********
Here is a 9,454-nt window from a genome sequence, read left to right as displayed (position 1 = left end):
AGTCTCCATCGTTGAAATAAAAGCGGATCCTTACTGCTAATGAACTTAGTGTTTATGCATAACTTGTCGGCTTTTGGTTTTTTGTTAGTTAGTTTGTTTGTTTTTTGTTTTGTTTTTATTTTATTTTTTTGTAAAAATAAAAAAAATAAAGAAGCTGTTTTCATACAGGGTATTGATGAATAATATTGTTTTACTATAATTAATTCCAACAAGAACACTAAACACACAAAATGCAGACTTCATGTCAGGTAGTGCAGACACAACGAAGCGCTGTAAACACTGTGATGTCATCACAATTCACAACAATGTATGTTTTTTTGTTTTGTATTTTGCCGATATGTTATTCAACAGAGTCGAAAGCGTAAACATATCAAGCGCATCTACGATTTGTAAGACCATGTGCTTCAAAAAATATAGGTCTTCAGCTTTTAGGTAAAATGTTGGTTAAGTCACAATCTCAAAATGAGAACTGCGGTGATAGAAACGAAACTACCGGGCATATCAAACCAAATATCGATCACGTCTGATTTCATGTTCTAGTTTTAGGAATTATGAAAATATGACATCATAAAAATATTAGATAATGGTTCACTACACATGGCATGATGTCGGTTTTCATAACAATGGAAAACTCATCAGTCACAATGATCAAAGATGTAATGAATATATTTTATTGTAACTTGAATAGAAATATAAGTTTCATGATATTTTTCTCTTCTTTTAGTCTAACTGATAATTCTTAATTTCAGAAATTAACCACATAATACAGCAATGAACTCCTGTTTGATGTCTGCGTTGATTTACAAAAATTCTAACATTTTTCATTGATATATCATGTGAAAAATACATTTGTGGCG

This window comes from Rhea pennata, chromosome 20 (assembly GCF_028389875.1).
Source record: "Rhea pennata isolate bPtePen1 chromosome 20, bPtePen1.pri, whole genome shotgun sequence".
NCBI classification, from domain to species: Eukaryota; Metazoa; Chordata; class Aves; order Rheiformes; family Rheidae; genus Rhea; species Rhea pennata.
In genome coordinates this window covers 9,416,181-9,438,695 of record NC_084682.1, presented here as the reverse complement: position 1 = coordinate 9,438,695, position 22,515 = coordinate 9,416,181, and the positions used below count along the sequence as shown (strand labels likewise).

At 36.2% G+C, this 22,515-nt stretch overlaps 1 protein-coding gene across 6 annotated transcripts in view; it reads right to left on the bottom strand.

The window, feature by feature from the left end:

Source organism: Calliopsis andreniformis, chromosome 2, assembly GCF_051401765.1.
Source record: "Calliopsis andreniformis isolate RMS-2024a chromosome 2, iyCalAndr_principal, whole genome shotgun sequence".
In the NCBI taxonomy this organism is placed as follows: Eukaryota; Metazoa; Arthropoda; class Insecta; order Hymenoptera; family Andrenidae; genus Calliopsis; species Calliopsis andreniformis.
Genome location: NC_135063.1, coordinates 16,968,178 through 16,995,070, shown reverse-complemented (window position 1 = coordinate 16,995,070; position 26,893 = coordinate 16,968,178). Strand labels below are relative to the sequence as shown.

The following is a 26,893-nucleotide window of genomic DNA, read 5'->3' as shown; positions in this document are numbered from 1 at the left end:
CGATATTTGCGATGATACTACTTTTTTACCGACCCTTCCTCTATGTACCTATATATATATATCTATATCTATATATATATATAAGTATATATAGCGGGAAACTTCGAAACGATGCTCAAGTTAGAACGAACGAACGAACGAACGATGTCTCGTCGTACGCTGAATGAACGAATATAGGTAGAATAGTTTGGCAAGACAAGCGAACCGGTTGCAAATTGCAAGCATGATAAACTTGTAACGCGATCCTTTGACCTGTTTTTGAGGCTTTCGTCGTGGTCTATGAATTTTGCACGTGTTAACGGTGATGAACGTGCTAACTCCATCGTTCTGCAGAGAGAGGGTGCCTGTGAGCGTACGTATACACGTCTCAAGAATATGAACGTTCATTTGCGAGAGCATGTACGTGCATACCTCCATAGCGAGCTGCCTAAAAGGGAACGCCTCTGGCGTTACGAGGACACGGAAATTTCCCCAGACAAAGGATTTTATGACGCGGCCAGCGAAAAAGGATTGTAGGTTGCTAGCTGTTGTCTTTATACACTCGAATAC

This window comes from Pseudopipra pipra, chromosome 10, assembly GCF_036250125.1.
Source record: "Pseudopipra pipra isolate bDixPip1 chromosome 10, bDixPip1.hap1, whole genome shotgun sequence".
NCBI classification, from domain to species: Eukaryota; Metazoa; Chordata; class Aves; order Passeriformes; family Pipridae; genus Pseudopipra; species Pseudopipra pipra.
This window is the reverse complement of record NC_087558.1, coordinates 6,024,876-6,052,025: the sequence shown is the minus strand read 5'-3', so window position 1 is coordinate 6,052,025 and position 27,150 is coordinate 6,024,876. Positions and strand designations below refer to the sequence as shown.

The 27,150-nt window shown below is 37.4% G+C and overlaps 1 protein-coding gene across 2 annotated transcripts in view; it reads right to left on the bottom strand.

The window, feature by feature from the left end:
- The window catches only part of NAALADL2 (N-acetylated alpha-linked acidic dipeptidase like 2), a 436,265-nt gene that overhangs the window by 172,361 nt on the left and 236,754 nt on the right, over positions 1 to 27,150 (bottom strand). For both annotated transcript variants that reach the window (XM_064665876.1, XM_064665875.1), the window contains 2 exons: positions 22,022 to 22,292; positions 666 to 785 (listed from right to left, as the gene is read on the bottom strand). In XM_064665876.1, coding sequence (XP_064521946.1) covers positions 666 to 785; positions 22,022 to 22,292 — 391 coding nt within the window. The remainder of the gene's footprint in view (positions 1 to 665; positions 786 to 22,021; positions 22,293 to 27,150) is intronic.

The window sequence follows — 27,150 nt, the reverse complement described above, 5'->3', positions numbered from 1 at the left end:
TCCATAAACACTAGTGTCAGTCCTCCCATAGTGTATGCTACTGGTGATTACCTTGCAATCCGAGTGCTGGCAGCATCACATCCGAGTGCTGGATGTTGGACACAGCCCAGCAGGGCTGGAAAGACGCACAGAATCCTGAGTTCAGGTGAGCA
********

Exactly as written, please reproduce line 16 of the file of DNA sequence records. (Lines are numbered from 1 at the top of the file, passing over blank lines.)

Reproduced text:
Source record: "Pseudopipra pipra isolate bDixPip1 chromosome 10, bDixPip1.hap1, whole genome shotgun sequence".